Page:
Farmers and crofters in Scotland are being asked to submit evidence about the impact white-tailed sea eagles may be having on their businesses and livelihoods.
NFU Scotland (NFUS) has opened a survey following a review by NatureScot (formerly Scottish Natural Heritage) of the work being carried out under the White-tailed Eagle Action Plan.
Hill sheep farmers and crofters in Scotland are seriously concerned about the growing sea eagle population and the threat of sheep predation to their flocks.
Some hill farmers, especially in the west coast, have reported losing between 20 to 30 lambs a season due to attacks by the birds. NatureScot has admitted that lambs on open hillsides are more vulnerable to sea eagle predation and attacks are mostly being carried out by birds to feed chicks in their nests.
There are currently more than 130 breeding pairs of sea eagles in Scotland, but this number is predicted to rise to as many as 500 by 2040. NatureScot says the birds are an important part of our national heritage and members of the public enjoy seeing them for the wild spectacle they afford.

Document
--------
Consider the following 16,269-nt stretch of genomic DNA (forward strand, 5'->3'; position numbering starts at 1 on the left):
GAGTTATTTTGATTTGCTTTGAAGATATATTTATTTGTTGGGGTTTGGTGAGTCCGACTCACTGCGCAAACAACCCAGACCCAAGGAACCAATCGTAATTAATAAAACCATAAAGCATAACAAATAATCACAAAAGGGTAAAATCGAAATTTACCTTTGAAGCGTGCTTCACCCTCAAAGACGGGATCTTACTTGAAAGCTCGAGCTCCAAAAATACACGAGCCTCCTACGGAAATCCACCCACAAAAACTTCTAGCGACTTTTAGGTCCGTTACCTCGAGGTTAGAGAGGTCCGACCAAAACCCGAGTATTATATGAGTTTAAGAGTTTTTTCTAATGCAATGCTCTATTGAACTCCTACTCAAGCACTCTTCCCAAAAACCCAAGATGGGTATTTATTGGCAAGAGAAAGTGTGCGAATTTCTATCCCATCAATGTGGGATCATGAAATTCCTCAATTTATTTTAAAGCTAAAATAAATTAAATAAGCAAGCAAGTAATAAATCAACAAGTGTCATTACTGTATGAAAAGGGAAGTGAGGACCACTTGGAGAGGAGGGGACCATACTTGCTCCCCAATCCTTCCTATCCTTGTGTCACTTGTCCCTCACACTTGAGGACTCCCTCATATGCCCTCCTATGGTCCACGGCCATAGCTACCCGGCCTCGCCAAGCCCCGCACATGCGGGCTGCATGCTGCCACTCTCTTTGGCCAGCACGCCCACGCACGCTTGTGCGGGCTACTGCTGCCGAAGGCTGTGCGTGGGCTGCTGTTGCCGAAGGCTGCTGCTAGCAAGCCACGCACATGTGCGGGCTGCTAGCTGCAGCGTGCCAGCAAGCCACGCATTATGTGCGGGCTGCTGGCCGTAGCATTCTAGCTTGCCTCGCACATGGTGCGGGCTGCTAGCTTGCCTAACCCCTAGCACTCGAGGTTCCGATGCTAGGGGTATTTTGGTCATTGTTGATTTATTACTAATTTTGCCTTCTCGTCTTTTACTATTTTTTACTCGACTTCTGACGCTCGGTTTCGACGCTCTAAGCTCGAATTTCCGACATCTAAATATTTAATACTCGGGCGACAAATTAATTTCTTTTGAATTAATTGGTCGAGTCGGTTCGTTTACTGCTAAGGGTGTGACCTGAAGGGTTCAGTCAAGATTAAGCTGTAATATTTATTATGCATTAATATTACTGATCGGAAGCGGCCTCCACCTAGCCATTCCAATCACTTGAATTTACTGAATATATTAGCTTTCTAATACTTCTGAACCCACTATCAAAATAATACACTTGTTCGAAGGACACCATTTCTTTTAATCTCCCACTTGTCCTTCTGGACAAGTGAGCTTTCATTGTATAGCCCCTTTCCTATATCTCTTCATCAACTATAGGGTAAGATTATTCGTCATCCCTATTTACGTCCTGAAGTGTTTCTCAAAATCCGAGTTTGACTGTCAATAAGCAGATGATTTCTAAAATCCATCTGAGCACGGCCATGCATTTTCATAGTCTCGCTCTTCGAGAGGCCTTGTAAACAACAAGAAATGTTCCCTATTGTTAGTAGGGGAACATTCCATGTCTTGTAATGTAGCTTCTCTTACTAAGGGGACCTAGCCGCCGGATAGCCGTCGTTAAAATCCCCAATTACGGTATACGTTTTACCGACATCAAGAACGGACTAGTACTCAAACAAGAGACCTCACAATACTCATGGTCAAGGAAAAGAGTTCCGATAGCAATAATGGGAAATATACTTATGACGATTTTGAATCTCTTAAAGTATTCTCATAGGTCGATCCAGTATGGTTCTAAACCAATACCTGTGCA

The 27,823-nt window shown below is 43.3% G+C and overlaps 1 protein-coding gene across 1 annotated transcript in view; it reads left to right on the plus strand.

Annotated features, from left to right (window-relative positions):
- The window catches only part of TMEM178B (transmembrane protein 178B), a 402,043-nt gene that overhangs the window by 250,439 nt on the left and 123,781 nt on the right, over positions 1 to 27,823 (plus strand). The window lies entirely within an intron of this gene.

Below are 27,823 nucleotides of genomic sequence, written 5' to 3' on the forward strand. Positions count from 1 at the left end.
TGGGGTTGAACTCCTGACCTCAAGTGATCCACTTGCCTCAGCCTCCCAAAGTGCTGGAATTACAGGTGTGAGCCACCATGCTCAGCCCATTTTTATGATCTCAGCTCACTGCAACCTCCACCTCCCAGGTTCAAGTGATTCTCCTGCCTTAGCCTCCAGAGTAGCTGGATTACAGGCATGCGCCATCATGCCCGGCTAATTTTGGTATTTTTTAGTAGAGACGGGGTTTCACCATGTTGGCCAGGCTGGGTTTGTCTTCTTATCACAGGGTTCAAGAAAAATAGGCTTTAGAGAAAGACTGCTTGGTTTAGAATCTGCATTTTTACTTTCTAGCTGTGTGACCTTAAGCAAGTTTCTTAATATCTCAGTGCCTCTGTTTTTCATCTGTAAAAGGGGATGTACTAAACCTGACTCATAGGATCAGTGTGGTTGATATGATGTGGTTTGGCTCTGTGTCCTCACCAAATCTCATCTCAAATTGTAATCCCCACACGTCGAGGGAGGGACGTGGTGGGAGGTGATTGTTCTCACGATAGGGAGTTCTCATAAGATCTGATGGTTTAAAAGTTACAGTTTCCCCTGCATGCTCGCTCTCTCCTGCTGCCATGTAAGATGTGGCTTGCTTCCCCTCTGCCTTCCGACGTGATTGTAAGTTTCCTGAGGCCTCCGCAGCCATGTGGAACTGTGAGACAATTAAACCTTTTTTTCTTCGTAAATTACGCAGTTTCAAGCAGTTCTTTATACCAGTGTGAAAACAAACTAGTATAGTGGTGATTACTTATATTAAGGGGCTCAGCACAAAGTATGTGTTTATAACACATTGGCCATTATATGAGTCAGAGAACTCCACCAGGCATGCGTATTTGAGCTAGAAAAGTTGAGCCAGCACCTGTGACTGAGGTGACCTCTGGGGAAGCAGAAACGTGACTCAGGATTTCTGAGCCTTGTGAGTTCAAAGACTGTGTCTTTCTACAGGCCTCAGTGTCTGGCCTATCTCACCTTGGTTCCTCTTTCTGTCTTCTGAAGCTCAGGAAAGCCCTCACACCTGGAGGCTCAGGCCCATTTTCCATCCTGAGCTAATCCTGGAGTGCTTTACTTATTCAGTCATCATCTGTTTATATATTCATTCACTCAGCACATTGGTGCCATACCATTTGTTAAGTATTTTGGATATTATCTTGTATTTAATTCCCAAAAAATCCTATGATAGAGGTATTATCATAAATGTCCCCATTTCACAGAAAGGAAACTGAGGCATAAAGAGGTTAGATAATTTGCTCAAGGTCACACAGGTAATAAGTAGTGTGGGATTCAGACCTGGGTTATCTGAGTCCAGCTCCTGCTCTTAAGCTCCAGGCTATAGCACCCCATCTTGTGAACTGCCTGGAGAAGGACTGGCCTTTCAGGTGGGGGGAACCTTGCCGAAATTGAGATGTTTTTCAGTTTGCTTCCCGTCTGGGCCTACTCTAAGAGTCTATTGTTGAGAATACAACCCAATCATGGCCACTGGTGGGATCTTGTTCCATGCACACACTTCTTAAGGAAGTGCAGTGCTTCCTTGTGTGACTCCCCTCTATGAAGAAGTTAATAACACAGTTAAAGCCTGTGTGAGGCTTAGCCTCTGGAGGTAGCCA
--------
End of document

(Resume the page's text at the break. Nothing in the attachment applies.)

Trials are ongoing to find non-lethal methods to stop sea eagles predating lambs, such as distraction food sources, bangers and lasers.
“We know, for some, serious agricultural damage is occurring,” said Angus MacFadyen, a hill farmer based near Oban and chair of NFUS’ Environment and Land Use Committee.
“Review of the existing action plan presents an opportunity to ensure it is fit for purpose for the next three to five years, and information gathered through our survey will help inform our response to the NatureScot review.”
The survey not only looks at the effects, but asks for views on scheme management, structure and future funding. The deadline for responses is 7 September.
Meanwhile, the deadline is looming for those seeking to apply to NatureScot for the Sea Eagle Management Scheme. It is open to farmers and crofters who are affected by sea eagle predation on their livestock.
Applications for support in 2021 will close on 18 September. For full details, visit nature.scot, email firstname.lastname@example.org or phone 01292 294049.
In England, a conservation project to re-establish a breeding population of white-tailed eagles on the Isle of Wight after two centuries of extinction – supported by NatureScot – is under way.